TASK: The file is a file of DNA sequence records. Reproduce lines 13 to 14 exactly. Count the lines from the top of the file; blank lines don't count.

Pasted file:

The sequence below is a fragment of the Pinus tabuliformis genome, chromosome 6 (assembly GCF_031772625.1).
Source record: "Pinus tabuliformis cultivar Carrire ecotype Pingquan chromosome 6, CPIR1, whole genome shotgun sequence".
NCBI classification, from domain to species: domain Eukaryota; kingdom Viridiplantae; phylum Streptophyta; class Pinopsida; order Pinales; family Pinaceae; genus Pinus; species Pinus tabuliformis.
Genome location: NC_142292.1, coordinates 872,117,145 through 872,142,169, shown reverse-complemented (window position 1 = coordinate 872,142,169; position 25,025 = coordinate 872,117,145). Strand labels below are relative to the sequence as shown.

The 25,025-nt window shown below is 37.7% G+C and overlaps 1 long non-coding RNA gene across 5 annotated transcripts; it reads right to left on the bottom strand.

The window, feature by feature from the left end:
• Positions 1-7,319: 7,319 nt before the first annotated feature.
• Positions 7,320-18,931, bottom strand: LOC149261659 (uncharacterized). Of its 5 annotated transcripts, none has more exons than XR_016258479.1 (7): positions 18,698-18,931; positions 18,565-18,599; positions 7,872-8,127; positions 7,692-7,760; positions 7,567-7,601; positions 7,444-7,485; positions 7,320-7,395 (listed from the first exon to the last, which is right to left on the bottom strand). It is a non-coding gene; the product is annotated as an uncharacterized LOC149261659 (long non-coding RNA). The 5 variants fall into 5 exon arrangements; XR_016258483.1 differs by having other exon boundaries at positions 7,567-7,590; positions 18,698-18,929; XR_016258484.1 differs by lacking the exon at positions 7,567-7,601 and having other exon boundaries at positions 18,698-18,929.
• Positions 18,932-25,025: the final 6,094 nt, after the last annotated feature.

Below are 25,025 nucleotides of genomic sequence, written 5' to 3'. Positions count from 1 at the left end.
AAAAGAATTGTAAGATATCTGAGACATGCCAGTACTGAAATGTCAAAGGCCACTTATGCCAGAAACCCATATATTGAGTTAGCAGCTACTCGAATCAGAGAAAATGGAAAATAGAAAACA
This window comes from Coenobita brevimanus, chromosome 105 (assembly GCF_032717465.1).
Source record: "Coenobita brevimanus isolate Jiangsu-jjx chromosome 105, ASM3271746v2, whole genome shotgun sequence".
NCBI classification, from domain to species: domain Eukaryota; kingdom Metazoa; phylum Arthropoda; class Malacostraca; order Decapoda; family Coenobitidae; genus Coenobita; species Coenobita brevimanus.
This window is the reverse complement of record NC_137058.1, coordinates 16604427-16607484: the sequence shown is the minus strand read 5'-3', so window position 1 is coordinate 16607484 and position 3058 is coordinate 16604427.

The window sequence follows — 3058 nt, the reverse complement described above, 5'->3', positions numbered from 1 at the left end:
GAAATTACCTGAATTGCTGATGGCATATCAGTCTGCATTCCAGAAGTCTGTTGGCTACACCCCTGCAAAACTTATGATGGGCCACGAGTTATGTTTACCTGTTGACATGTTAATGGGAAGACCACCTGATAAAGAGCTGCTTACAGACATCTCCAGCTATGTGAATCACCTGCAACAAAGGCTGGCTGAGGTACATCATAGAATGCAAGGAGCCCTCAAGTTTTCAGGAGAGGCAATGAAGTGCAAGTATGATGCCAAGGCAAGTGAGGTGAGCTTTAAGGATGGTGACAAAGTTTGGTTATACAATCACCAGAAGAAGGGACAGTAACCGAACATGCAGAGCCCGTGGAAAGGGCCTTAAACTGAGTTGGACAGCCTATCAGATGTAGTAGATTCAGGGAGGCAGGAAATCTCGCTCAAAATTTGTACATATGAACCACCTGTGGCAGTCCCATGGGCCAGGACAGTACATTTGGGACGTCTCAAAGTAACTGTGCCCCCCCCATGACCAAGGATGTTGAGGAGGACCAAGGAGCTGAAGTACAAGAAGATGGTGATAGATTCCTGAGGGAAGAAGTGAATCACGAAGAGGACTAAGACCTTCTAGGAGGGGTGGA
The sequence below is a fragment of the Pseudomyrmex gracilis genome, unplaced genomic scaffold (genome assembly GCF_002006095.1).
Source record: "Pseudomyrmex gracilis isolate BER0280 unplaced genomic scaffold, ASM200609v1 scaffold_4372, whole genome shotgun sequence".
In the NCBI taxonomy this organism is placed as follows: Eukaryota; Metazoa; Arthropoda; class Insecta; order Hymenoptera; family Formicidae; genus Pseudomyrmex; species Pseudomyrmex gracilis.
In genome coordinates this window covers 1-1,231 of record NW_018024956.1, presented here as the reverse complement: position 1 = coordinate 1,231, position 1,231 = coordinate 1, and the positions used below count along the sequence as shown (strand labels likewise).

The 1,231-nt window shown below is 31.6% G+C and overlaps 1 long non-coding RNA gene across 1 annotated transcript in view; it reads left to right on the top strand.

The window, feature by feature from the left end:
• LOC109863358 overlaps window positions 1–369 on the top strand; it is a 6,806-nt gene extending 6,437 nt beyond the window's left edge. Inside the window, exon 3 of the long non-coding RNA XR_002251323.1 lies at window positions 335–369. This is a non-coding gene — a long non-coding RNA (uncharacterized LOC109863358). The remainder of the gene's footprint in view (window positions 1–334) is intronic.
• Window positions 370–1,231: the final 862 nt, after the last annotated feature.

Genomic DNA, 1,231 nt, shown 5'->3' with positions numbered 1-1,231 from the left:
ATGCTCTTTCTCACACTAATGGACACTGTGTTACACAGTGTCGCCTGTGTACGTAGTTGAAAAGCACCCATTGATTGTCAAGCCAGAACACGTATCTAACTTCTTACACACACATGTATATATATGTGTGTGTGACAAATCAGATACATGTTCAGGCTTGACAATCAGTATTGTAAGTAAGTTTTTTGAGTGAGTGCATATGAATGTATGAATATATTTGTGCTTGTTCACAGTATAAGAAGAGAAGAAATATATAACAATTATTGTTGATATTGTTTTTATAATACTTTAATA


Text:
Source record: "Coenobita brevimanus isolate Jiangsu-jjx chromosome 105, ASM3271746v2, whole genome shotgun sequence".
NCBI classification, from domain to species: domain Eukaryota; kingdom Metazoa; phylum Arthropoda; class Malacostraca; order Decapoda; family Coenobitidae; genus Coenobita; species Coenobita brevimanus.